I’m in total movie mode this week. We’re six days from the Oscars, and I’m keyed up. I’ll go into exactly why the Oscars excite me so much later in the week, but suffice it to say I’m thinking movies nonstop—making my predictions for Oscar night, reading about upcoming movies (strangely excited to see how Gone Girl turns out when it hits theaters October 3rd), and I came across a gem of a story about how one second of sound became one of the longest-standing traditions in Hollywood.
First, here—listen to this.
What started as a simple sound effect in 1951 has turned out to have a legacy no one could have ever predicted. In the film Distant Drums, a scene was shot where a character is bitten by an alligator and dragged underwater. As is usually the case, the character’s scream was recorded separately and inserted later. In post production, six screams were recorded in a single take. Three of the screams were then used for various scenes in the film and that was that. Then, as future movies were made and screams were needed, sound editors referred back to the ones already in the bank and continued using them in several Warner Brothers films over the years. By 1976 the scream had already been used in some manner in 18 films and a few episodes of TV shows.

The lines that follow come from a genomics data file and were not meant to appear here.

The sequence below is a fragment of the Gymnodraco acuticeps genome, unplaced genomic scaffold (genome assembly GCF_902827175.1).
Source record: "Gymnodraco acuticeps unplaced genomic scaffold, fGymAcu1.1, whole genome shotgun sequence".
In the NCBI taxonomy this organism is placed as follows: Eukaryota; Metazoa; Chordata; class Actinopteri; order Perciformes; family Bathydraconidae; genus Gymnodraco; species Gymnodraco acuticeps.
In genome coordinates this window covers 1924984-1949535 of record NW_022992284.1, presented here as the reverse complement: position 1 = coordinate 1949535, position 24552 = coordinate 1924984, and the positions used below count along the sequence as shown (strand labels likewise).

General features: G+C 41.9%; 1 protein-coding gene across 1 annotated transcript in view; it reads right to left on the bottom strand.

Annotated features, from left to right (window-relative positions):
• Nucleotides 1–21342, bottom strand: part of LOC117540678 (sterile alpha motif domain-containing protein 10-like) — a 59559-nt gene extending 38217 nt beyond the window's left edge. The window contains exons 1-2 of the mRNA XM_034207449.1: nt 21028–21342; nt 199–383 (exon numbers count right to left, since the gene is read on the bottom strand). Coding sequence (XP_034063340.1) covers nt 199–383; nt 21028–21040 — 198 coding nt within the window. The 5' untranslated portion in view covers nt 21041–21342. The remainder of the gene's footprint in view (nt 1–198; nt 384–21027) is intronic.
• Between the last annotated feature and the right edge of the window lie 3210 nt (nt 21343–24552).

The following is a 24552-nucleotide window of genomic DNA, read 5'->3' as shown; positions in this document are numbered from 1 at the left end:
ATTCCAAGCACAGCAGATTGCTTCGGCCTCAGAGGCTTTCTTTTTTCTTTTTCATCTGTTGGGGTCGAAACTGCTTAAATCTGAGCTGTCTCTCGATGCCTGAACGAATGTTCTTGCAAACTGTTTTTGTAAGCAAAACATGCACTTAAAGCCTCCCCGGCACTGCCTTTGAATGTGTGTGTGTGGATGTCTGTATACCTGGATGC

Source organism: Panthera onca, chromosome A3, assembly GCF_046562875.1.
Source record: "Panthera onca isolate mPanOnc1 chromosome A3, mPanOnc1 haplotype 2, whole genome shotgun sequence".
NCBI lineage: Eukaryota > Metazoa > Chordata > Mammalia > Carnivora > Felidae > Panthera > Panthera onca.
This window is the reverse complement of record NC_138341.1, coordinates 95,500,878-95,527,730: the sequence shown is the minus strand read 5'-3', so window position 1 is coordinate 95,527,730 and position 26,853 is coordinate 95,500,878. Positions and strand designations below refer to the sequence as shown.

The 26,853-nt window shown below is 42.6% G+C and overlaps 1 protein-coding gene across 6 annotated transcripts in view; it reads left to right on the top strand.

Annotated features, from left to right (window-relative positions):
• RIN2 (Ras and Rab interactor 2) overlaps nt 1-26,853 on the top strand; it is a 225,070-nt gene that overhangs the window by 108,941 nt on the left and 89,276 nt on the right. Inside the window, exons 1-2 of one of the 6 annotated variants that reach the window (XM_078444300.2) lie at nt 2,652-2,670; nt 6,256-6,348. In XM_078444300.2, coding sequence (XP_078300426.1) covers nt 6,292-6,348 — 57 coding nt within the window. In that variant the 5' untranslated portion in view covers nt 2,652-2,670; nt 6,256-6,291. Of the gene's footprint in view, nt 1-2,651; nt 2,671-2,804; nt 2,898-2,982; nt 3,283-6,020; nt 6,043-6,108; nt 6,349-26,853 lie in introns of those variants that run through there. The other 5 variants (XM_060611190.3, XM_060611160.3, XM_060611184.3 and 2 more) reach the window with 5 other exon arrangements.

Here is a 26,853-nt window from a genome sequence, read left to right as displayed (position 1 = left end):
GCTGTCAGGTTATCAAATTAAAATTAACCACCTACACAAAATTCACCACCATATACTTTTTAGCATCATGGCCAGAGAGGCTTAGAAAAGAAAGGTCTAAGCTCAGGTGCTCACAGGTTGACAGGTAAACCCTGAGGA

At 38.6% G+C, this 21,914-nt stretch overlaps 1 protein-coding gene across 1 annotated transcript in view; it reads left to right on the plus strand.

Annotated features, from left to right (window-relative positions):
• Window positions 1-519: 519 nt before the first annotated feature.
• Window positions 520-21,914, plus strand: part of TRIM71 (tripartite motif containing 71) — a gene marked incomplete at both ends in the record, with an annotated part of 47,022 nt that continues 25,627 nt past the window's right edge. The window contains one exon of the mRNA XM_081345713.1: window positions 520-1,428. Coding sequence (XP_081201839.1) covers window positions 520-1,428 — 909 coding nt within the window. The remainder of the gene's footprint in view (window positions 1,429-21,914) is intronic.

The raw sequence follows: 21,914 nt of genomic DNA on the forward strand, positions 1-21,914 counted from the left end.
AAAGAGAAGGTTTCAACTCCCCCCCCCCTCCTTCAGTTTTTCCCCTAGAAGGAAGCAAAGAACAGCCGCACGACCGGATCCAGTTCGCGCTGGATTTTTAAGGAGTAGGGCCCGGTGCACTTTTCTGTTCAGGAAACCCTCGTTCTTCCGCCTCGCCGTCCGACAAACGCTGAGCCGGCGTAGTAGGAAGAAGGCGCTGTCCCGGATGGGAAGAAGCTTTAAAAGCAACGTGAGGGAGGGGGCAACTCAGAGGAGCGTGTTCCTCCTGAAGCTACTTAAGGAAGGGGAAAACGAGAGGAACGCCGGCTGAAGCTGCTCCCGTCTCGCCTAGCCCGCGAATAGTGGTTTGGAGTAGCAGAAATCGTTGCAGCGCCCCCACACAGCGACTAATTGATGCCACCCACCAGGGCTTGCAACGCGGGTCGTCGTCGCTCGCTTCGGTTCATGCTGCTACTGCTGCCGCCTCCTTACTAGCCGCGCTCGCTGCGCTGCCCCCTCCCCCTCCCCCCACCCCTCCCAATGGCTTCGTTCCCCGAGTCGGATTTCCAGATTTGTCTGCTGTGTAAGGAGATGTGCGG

Which brings us to 1977. Ben Burtt was the sound editor for Star Wars, and a huge movie buff. He was doing research for the film, looking for sound effects, and stumbled across the original recording of the screams from Distant Drums. Having already noticed the recurrence of the scream throughout the years as a film student, he decided to make it a cross between an inside joke and signature of sorts. He named the scream the Wilhelm after the earliest character he knew of to utter the cry, and included it in all the Star Wars and Indiana Jones films, Willow, Poltergeist, and several others.
A friend and colleague of Ben’s, Richard Anderson, began using the scream liberally as well, and by the 2000’s they had an impressive number of films peppered with their now-trademark wail, ranging from Planet of the Apes to Madagascar. Future generations of filmmakers also began to use the scream once it was discovered that the classic version was free to use without penalty or fines, and regardless of studio attachment.
In recent years, noted filmmakers to use the Wilhelm in their films include Peter Jackson (2 of the 3 Lord of the Rings movies) and Quentin Tarantino (Reservoir Dogs, Kill Bill Vol. 1, Inglorious Basterds). Once I realized what the scream was and how often it was used, I realized it was like that road sign you pass a thousand times and don’t notice until someone points it out. I’ve unknowingly heard it probably hundreds of times, and every time I hear it from now on I can’t help but chuckle.
For a much more detailed account of how the Wilhelm came to be the stuff of legend, including a theory of whose voice is actually providing the scream, click here for the full story. And just in case you think I’m exaggerating about how much it’s been used, click here for the most recent list of movies that feature some variation of the scream (last updated in 2010 with over 200 films). There are also some compilations on YouTube, if you’re so inclined. I guarantee you, you’ve heard it before.